Justice and Strength


"Justice is the will of the stronger." So said Thrasymachus in Republic. It’s a shocking claim that most readers reject, but is it false? Look around the world and see that everywhere the powerful do what they want, and the weak suffer what they must. In class I used to bring up the example of voting districts, which in Illinois wiggle like maggots into the heart of Cook county, with their tails in the collar counties. Why? So that the dominant party can win all elections, now and forever. It’s the will of the stronger!

Socrates makes an argument against Thrasymachus that takes nine books, but could be summarized thus: the nature of the soul is such that injustice makes the unjust man suffer, and that justice makes the just man happy. You can read it yourself, but it’s a pretty compelling argument. What other argument could you make? Perhaps that the unjust will be damned and the just will have eternal reward? Maybe.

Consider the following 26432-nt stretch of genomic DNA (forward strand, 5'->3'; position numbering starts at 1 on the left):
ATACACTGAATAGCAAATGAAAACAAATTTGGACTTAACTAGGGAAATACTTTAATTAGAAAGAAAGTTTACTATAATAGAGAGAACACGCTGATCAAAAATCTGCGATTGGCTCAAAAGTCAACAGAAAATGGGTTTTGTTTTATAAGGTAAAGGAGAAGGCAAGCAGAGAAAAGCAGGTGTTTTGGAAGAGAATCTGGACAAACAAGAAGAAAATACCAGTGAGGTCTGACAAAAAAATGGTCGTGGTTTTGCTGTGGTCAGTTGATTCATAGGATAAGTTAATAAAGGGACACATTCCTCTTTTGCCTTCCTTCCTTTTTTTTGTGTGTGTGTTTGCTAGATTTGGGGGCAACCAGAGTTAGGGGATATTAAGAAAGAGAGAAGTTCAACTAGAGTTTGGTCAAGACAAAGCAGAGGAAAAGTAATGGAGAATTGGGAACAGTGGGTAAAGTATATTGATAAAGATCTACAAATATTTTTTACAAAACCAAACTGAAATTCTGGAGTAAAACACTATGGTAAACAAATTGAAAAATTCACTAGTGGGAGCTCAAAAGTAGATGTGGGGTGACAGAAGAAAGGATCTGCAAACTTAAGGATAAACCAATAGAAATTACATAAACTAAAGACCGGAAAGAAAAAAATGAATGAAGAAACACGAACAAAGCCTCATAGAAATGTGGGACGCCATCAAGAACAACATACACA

Note what the argument against injustice requires: either 1) a soul that has a defined nature or 2) a God who will punish the wicked. Now consider that in our day we believe neither. There is no such thing as a human nature, we are told. Existence precedes essence, says Sartre. If you identify as a unicorn, by golly you are a unicorn. As for God and judgment, well, nobody believes that old stuff anymore.

What defense do we have against the will of the stronger? So when you hear of wars and rumors of wars, just know that it’s the way of the world. Thrasymachus triumphant!